Duke Basketball Coach Mike Krzyzewski has struggled with chronic back pain
Today’s post comes from guest author Hayes Jernigan, from The Jernigan Law Firm.
If you are a fan of college basketball, you probably know the accomplishments of Coach Mike Krzyzewski, who has led Duke University’s men’s basketball program for 35 years, including 4 national championships. What you might not know is that Coach K struggled with chronic back pain that culminated in a personal crisis twenty years ago, and a recent news article by Barry Jones for the News & Observer tells the story.
Coach K had back surgery for a ruptured disk in October of 1994 and was so eager to return to work that he didn’t take the necessary time to recover and he returned to work too soon. As his wife, Mickie, recounted, “Getting well was worse for him than being sick because he felt he had deserted his men.” She even had to give him an ultimatum: skip practice and see the doctor or don’t come home. In fact, his struggle got so bad that he decided to resign. Luckily, the athletic director convinced Coach K to take a leave of absence instead. “One of the things we’ve learned is the emotional toll that chronic pain takes. It just completely changes everything,” said Mickie.
Chronic pain can be devastating, physically and emotionally, and if it can take down Mike Krzyzewski and his family, imagine what it can do to the average working person. Employers, physicians and the injured employee should follow his eventual lead: listen to your body and get proper rest; don’t return to work sooner than you should; and don’t try to be superman.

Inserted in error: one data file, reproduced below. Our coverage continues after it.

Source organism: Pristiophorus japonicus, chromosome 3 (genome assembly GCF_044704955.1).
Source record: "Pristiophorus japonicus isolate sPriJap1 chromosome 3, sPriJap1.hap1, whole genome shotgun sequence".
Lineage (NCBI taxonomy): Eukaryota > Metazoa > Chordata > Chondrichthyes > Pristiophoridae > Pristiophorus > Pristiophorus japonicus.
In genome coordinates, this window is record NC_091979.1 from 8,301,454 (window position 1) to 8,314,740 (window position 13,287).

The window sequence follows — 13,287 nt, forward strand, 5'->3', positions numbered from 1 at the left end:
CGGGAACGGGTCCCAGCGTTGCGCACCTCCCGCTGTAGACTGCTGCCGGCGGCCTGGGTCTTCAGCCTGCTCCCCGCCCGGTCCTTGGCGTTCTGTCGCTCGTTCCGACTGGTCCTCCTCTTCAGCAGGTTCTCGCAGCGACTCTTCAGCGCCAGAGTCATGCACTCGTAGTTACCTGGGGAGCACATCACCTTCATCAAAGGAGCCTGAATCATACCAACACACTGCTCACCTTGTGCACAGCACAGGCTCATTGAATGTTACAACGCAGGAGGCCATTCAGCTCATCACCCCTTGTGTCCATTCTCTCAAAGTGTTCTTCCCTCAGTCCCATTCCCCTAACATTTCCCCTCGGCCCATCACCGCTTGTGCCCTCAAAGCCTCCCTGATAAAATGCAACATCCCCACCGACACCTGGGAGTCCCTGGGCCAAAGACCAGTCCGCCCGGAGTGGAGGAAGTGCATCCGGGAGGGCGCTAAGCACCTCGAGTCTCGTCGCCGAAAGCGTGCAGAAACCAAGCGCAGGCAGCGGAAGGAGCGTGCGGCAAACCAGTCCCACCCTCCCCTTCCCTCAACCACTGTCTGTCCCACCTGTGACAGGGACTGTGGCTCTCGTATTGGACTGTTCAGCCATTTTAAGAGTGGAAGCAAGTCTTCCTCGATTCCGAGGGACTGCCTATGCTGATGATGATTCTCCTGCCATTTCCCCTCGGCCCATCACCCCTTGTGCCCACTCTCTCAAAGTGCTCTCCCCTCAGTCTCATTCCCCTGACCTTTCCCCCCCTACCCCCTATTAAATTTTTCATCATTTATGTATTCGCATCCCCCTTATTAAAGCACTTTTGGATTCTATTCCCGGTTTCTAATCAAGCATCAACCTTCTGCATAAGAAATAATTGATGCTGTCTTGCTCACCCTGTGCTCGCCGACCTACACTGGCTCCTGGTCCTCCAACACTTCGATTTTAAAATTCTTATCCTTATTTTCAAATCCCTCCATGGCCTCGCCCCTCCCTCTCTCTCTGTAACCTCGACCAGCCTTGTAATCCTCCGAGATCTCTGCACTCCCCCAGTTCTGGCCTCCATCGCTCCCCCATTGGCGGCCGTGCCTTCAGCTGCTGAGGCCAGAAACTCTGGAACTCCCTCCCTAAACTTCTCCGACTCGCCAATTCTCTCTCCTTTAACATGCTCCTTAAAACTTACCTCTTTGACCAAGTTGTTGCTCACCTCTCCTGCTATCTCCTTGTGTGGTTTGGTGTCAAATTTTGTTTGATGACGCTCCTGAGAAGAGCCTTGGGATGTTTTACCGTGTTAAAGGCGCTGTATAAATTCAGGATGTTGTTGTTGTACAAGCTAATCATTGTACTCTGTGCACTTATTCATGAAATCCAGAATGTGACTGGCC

Today’s post comes from guest author Jon Rehm, from Rehm, Bennett & Moore.
With football season upon us, I would like to use football to explain some common situations that employees face.
I get a lot of calls from white-collar professionals who have long careers with a company but then are laid off a few months after a new boss is hired. This happens a lot in football when a general manager/athletic director replaces a head coach and the head coach fires the previous coach’s assistant coaches. White-collar employees in middle-management positions are essentially the equivalents of assistant coaches in football. In the world of football, it is assumed that a new head coach can bring in his new assistants. The same assumption holds true in the business world.
Assistant coaches are oftentimes “bought out” of their employment contracts. Sometimes white-collar professionals have employment contracts, but more often than not they do not. Sometimes professionals are offered severance agreements, but unless there is an employment contract, that severance is not a buyout. Employers are also under no obligation to offer severance. If severance is offered, that doesn’t necessarily mean that an employer wrongfully terminated the employee.
Of course, no employee can be terminated because of age, disability, sex, race, nationality, or in retaliation for engaging in a protected activity like filing for workers’ compensation or filing with OSHA. But even if there is some appearance of wrongful motivation on behalf of the employer, the employer can still defeat a potential lawsuit if they have a legitimate business reason for terminating the employee. Going back to a football analogy, if the new head coach wants to switch an offensive or defensive scheme, they have the right to hire the person they choose. The fact the new hire might be less effective than the old hire is not a decision that a court will second guess in a wrongful termination. Sure, if there is something else wrongful going on, it is something a court or a jury could consider, but in a case where there is a recent change in management, employees will have difficult time overcoming the assumption that the new boss just wants to “put in their team.”